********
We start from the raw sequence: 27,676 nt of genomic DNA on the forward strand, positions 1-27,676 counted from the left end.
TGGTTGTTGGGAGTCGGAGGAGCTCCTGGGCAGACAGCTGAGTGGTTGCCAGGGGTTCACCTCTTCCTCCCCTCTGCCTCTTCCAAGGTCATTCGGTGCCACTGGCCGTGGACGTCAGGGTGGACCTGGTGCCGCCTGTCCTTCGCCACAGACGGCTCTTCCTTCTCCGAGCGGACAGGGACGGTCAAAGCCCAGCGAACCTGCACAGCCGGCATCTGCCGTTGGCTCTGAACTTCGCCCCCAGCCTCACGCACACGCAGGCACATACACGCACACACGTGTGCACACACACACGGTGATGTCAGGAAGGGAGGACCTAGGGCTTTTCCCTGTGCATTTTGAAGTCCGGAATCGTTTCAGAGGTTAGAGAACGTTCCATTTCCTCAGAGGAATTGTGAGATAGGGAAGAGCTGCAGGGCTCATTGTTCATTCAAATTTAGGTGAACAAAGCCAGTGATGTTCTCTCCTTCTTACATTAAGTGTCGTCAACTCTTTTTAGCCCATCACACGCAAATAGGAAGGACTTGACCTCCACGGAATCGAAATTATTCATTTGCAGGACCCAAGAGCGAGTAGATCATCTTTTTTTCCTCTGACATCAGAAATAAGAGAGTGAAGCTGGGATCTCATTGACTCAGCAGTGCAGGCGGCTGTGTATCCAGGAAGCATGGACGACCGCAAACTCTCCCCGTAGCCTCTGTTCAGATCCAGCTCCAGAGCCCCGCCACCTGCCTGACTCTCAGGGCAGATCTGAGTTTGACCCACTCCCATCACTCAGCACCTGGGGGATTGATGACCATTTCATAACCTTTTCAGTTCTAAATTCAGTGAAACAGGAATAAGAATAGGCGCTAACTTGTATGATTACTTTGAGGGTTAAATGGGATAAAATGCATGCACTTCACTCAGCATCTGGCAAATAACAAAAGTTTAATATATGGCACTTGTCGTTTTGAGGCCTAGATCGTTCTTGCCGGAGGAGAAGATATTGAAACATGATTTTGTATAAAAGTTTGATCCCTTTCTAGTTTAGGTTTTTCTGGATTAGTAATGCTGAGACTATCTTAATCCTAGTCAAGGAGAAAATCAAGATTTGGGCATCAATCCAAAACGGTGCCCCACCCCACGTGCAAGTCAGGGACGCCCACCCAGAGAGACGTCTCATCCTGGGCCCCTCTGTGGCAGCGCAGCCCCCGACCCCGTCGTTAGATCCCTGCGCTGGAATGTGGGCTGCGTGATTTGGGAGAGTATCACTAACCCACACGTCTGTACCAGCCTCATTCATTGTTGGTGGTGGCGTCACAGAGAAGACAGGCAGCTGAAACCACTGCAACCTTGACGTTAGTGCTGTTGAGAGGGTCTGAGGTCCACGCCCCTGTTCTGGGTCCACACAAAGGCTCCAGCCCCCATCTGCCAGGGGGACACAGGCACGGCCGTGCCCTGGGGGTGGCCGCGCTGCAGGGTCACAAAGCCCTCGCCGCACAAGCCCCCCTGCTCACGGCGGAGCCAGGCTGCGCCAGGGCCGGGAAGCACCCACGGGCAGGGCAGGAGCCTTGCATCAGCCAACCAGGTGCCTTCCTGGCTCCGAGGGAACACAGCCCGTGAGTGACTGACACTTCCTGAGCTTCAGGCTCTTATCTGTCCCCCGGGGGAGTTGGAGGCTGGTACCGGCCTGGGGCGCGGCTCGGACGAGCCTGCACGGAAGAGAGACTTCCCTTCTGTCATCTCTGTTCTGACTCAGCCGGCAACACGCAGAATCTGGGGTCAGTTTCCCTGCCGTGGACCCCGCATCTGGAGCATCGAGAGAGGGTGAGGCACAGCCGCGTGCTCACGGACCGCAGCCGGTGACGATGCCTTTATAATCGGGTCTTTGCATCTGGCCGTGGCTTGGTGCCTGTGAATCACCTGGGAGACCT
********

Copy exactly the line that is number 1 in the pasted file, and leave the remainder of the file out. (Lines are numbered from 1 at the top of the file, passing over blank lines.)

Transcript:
We start from the raw sequence: 27,676 nt of genomic DNA on the forward strand, positions 1-27,676 counted from the left end.